A 6-2 ruling by the Supreme Court upheld Michigan’s ability to enact a law that would prohibit “all sex and race-based preferences in public education, public employment and public contracting.”
The ruling overturned a federal court of appeals decision saying the law would unconstitutionally strip minorities of their rights and violate the Equal Protection Clause of the 14th Amendment.
The decision was handed down on Tuesday, April 22. Justice Anthony Kennedy wrote the majority decision.
Chief Justice John Roberts and Justices Antonin Scalia, Clarence Thomas, Stephen Breyer and Samuel Alito voted with the majority.
Justice Sonya Sotomayor wrote the minority opinion with Justice Ruth Ginsburg. Justice Elena Kagan did not participate in the decision.
In the majority opinion, Justice Kennedy wrote that the court does not have the ability to disempower voters from supporting such a law.
It also held that the ability to define and protect interests based on race would allow the government to classify people by race; therefore, perpetuating racism these policies were intended to avoid.
This is the second ruling by the court in a year regarding tighter scrutiny of race-conscious admissions and part of a wider trend among colleges to change their admissions process, which has been encouraged by President Barack Obama among others.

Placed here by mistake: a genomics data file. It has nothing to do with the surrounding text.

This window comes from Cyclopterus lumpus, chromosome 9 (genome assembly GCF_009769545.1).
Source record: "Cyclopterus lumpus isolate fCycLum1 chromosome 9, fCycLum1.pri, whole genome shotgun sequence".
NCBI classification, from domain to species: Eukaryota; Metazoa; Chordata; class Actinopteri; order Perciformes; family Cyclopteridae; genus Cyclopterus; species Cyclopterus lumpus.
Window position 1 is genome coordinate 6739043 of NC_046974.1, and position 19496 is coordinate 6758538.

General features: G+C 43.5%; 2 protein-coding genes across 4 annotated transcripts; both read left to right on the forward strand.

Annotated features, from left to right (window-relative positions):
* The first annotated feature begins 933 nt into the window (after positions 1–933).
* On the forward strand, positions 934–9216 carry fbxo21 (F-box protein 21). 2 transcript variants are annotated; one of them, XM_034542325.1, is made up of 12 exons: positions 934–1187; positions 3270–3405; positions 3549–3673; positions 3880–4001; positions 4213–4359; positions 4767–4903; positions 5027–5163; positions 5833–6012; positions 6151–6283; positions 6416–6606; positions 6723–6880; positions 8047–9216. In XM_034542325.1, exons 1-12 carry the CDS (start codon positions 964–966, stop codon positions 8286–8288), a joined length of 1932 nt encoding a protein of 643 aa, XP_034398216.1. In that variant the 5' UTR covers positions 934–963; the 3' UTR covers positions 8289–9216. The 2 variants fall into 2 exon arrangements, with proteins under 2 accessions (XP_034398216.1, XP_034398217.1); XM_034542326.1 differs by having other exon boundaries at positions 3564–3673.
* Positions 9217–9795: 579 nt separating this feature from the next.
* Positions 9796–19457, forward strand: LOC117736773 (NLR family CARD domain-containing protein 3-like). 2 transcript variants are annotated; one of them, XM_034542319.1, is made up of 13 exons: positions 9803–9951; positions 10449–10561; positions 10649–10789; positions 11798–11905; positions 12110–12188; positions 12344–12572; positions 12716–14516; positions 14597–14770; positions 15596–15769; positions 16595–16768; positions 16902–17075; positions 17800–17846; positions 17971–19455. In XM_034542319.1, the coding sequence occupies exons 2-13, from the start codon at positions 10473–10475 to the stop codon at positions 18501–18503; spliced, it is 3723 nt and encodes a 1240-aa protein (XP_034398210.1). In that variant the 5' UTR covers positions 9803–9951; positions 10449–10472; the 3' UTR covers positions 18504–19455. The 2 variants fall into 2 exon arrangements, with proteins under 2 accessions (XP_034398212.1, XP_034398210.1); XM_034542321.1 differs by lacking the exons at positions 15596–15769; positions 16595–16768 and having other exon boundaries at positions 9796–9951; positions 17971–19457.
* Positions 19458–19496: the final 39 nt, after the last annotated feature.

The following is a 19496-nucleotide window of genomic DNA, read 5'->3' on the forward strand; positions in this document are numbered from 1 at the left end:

Ohio is one of three states considering referendums on affirmative action in admissions. Missouri and Utah are also considering similar referrendums opposing affirmative action. Universities in these states must find alternative methods to promote diversity, without explicitly considering race, such as income.
Eight other states, including California, Arizona and Florida, have already enacted laws preventing the use of affirmative action in college admissions. States without such a ban must justify their use of race as an admissions factor.
Some experts believe relying on geography and family income is a more effective method for creating diversity on college campuses.
However, some universities with bans on affirmative action have seen a decrease in diversity.
At the University of Michigan in Ann Arbor, African-American enrollment dropped by 33 percent from 2006 until 2012 when the affirmative action ban took effect.
Richard Kahlenberg of the Century Foundation, a Washington public policy research organization, found that seven of 10 universities that used socioeconomic inequality rather than race maintained or increased the proportion of minority students.
After a court struck down affirmative action in Texas in 1996, the state began to give students graduating in the top 10 percent of their high school class a guaranteed spot at the state university of their choice. California adopted a similar policy in 1999.
This has benefited minority students who have struggled to get into college because of their standardized test scores.
Other universities have allowed more transfers from community colleges, which typically have more minority and low-income students.
Editor’s Note: Information from the Washington Post, Bloomberg, Oyez and the Chicago Tribune was used in this report.